Examining Amazon’s Acquisition of Double Helix Games

Rumors of an Amazon game console of some sort have been rumored since Android console gaming became a thing, and now, the retail giant has made their boldest move yet – purchasing Double Helix Games. The developers behind Killer Instinct’s reboot have gotten rave reviews for that title and with good reason – it retains everything that made the original game so fun, while modernizing the gameplay so that it could be enjoyable in the modern era not just by fans of the original, but newcomers as well. Its free-to-play model is also one of the best in gaming, and gives you a fairly decent value for your money by offering up the characters a la carte or in larger packs depending on how much you feel like spending. The group’s releases have run the gamut from sub-par licensed fare to the far more revered KI and so-far, so-good reboot of Strider.

The inconsistent history of the company’s run of games made many worry about how well KI would turn out, but thankfully with that, the group’s history of quality pre-merger as Shiny and The Collective shined though. As Shiny, the company shined brightly during the 16-to-32 bit era with releases like Earthworm Jim, MDK, and Wild 9. The release of Enter the Matrix and its sequel threw them wildly off-course though, and they wound up being merged with the Collective. That group’s best releases were the Xbox Buffy game, which was one of the better brawlers of its time. Indiana Jones and the Emperor’s Tomb, which was a good-ish 3D adventure game that has probably not aged well in the era of Uncharted and Tomb Raider, with Getting Up being their last big release that was both a a bit of a cult classic, and yet not really deserving of that title due to game-crashing bugs.


With the acquisition involving both talent and IP, one has to wonder just what IP is actually part of this sale. One can safely assume that anything licensed isn’t part of the deal, which means that there won’t be a Killer Instinct or Strider game on whatever mystery platform this deal was struck to likely develop games for. Now, if they still own MDK and Earthworm Jim’s IPs, things could get a bit interesting because they’re somewhat beloved franchises from the past that have a bit of nostalgia appeal to long-time gamers. EWJ was hurt by the N64 installment, but the HD re-release brought the character back to some level of prominence. MDK on the other hand, hasn’t been seen since the 2011 Wii remake of 2000’s cult classic MDK 2. Wild 9 was a lot like EWJ, but nowhere near as big a deal. It was a reasonably-hyped PS1-exclusive that’s really gotten lost to the mists of time. It played far smoother than EWJ, and had better visuals, but hasn’t been given a PSN re-release – although copies on ebay aren’t going to cost you more than around $10. If only those IPs were retained, then there would at least be a solid foundation for a bit of retro gaming on the Amazon console right out of the game.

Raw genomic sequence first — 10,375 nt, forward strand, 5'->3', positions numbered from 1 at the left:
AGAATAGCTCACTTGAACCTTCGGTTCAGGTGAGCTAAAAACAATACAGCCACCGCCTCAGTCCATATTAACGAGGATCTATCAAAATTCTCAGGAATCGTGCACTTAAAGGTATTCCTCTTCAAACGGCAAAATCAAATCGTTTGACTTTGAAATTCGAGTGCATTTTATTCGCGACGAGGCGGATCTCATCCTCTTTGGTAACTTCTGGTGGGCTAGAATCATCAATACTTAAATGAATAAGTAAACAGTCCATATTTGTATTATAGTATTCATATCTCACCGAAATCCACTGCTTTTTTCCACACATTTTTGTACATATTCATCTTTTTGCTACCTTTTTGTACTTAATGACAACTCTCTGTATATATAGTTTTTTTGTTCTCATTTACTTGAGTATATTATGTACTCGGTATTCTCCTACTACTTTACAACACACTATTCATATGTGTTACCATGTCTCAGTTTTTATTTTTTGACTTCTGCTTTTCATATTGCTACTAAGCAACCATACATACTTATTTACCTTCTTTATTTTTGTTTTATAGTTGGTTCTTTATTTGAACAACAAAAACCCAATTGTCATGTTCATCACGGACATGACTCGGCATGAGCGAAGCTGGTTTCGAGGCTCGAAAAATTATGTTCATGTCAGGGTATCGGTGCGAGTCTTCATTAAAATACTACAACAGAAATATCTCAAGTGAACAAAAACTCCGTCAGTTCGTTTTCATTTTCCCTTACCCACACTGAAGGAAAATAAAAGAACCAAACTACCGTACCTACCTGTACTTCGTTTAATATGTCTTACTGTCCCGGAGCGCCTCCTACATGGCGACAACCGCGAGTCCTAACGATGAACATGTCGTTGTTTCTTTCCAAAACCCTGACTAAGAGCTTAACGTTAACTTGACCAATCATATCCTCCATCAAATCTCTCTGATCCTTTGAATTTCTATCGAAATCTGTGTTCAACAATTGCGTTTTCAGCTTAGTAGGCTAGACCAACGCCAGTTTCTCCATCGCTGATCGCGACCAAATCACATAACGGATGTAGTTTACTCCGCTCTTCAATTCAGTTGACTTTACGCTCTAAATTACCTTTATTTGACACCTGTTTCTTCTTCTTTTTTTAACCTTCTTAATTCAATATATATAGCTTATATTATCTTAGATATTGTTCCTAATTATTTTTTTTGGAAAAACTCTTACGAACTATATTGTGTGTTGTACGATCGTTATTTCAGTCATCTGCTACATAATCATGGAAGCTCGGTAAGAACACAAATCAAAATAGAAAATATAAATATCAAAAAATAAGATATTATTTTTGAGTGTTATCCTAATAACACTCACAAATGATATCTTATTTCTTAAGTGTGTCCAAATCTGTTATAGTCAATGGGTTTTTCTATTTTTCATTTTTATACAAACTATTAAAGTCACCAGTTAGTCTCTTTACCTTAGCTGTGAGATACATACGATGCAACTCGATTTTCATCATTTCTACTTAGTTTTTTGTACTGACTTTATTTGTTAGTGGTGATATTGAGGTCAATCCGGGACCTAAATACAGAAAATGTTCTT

More importantly, the talent behind the games is there and could craft an original IP that could propel the system to greater heights. It’s very easy to imagine DH releasing a fighting game that benefits from the experience they had on KI. Perhaps it could be the next great big original fighting franchise – something that would be nice to see since the genre has certainly stagnated a bit, or they could make another inventive platformer. With the Amazon name, branding, and marketing hype train behind it, it would only take one high-quality game to really sell to the masses and get them to buy into the system. The OUYA had Towerfall for its launch, but didn’t have much of a marketing push to promote it – and being thrown next to random stuff at Target or in the furthest-corner of a Gamestop isn’t going to do much good for brick-and-mortar exposure either. Amazon won’t have to overcome that hurdle since their products appeal to the mass market and are going to sell well no matter what unless there’s some fatal flaw with them.


This purchase is an exciting one because it shows that Amazon is serious about getting into the game industry, and while it may seem a bit absurd to some, a lot of companies have come out of other fields to achieve great success in releasing game consoles – like just about all of them. Nintendo started as a card company, while Sony’s gaming seeds were planted with the SNES and later a publishing deal that saw them release such high-quality releases as Mickey Mania. Microsoft took a lot of risks and entered the console market at a time when MS was far from the most consumer-friendly company on Earth, but did so and has been succeeding for years now. Amazon may not quite be aiming to be the darling of the hardcore gamer like MS was with the first Xbox, but they’ll certainly want to give as many different sub-sets of the gaming population something to enjoy, and this one acquisition shows that they want to make news right now. Had this deal been done before KI’s release, it honestly wouldn’t have meant too much, but with them proving their worth with that, and a Strider reboot only weeks away, it’s clear that they’re showing that they’ve got the money to spend to get companies that seem relevant and are going to be able to deliver top-quality content for them.